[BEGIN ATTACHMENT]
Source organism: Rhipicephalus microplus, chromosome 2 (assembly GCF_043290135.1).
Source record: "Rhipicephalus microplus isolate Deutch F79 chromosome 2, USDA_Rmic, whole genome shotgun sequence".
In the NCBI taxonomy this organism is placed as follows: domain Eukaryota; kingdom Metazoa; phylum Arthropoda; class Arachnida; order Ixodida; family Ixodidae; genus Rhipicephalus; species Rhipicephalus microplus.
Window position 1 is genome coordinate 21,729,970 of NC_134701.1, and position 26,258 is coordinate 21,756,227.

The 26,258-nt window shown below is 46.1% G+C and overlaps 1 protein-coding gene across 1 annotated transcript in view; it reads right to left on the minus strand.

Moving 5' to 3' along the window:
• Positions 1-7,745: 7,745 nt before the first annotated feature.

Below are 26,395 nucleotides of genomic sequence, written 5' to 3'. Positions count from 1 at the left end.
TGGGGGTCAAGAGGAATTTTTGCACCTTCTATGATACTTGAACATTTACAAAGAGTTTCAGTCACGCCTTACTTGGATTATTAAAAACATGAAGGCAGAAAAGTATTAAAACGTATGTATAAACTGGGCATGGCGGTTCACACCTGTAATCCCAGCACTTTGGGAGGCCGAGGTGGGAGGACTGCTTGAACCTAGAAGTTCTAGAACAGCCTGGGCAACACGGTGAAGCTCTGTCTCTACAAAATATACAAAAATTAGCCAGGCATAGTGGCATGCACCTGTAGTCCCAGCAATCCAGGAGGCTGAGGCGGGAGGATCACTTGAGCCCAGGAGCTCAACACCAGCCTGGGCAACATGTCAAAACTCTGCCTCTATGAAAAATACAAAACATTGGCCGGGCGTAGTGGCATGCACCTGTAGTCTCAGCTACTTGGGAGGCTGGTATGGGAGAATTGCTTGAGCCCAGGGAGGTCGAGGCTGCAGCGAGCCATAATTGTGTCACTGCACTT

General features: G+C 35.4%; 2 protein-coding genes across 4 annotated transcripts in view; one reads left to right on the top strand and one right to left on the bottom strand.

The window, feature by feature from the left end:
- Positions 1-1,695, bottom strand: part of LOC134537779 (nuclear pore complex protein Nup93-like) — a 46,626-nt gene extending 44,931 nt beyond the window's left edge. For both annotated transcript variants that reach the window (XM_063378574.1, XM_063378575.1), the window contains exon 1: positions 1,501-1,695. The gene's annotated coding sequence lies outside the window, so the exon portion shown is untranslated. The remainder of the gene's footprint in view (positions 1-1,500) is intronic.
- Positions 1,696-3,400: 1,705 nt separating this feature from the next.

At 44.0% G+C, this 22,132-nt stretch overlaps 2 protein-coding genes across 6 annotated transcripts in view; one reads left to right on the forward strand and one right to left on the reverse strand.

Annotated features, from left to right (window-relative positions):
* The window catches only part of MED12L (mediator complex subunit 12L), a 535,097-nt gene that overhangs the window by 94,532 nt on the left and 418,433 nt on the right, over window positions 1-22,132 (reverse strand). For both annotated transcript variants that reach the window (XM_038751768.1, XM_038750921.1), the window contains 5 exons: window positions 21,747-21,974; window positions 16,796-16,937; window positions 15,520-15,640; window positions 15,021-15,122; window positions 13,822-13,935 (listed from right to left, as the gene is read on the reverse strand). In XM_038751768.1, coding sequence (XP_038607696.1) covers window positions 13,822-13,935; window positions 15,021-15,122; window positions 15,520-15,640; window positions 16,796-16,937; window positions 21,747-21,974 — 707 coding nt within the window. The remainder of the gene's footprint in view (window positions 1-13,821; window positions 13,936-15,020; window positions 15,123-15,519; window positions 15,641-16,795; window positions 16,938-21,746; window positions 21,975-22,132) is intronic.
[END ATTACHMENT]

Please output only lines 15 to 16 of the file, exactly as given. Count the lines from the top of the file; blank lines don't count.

Annotated features, from left to right (window-relative positions):
* The window catches only part of MED12L (mediator complex subunit 12L), a 535,097-nt gene that overhangs the window by 94,532 nt on the left and 418,433 nt on the right, over window positions 1-22,132 (reverse strand). For both annotated transcript variants that reach the window (XM_038751768.1, XM_038750921.1), the window contains 5 exons: window positions 21,747-21,974; window positions 16,796-16,937; window positions 15,520-15,640; window positions 15,021-15,122; window positions 13,822-13,935 (listed from right to left, as the gene is read on the reverse strand). In XM_038751768.1, coding sequence (XP_038607696.1) covers window positions 13,822-13,935; window positions 15,021-15,122; window positions 15,520-15,640; window positions 16,796-16,937; window positions 21,747-21,974 — 707 coding nt within the window. The remainder of the gene's footprint in view (window positions 1-13,821; window positions 13,936-15,020; window positions 15,123-15,519; window positions 15,641-16,795; window positions 16,938-21,746; window positions 21,975-22,132) is intronic.